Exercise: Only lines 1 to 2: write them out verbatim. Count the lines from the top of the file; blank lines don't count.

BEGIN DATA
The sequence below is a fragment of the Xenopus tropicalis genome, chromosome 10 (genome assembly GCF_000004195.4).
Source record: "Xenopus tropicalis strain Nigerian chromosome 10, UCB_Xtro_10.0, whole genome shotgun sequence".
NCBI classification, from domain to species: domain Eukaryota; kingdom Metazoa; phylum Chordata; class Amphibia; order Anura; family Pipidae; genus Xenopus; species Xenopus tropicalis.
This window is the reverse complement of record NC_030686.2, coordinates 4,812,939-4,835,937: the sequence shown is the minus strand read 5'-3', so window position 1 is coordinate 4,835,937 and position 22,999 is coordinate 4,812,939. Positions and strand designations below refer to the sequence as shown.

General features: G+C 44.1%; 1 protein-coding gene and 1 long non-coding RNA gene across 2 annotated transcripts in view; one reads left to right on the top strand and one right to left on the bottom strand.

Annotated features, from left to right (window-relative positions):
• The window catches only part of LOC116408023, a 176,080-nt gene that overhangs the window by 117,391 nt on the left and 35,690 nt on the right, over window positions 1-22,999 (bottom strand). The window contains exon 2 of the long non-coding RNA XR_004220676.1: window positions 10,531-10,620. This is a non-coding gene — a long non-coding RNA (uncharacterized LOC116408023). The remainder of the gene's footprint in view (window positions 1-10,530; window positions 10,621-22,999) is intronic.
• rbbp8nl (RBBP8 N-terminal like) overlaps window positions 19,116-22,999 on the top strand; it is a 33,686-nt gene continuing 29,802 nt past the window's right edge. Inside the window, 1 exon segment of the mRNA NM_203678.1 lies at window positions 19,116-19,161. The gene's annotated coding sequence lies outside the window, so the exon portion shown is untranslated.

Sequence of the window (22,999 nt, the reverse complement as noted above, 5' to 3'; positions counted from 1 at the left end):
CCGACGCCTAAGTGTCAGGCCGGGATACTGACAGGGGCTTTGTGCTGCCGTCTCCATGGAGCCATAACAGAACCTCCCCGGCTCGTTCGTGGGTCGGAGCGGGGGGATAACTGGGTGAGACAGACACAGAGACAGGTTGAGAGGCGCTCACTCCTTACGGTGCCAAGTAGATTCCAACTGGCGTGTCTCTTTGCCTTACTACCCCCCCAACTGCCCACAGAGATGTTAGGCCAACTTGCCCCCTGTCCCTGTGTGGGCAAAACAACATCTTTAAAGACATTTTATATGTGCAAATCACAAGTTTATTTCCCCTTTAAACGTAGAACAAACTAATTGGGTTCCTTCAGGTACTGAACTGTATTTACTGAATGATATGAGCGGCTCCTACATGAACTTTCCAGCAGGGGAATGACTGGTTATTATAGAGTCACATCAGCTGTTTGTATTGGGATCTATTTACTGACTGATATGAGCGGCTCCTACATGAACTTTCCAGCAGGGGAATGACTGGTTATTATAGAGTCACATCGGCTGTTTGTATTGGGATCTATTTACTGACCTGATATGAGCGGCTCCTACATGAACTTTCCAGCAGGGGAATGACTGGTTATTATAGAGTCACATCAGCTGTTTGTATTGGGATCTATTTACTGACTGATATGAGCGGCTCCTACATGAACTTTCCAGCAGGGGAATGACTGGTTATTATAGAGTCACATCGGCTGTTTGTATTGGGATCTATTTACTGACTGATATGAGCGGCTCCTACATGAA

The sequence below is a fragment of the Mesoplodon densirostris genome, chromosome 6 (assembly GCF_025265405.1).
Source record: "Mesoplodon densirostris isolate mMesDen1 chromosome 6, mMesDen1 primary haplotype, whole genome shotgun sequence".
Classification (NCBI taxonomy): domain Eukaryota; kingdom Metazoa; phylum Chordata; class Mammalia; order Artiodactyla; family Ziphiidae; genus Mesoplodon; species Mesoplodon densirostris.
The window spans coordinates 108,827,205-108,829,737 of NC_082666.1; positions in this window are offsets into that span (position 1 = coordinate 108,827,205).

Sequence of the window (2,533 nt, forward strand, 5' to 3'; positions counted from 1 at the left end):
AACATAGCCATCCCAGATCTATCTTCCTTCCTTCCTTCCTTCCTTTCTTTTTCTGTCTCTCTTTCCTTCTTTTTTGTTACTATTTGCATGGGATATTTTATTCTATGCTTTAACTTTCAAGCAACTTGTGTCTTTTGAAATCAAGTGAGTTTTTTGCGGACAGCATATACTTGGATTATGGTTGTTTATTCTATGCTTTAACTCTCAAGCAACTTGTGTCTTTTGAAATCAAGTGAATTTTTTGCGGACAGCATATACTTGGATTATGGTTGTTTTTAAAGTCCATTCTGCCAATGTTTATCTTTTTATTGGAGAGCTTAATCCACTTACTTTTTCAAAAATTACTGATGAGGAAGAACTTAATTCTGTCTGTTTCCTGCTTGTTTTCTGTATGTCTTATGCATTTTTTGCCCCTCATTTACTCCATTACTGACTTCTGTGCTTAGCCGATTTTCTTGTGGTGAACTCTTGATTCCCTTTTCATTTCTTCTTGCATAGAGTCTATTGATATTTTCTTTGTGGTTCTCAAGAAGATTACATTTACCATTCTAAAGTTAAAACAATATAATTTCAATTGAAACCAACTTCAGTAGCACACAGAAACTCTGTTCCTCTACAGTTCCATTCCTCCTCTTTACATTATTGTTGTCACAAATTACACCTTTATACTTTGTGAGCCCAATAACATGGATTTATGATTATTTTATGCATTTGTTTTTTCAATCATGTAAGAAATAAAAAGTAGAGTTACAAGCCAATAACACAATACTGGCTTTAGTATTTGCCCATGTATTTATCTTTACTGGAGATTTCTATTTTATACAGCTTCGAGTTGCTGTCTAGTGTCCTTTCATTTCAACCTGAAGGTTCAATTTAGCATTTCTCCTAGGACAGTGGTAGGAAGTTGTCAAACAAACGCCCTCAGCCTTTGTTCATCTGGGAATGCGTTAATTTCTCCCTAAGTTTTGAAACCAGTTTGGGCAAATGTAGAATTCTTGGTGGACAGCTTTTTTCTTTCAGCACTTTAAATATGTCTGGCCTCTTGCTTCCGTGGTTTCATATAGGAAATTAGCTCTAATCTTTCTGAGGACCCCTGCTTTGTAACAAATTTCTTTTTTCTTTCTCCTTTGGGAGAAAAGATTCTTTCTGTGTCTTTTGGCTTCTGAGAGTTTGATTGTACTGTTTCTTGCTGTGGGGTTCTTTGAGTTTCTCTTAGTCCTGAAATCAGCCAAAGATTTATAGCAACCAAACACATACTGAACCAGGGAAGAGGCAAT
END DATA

The sequence below is a fragment of the Xenopus tropicalis genome, chromosome 10 (genome assembly GCF_000004195.4).
Source record: "Xenopus tropicalis strain Nigerian chromosome 10, UCB_Xtro_10.0, whole genome shotgun sequence".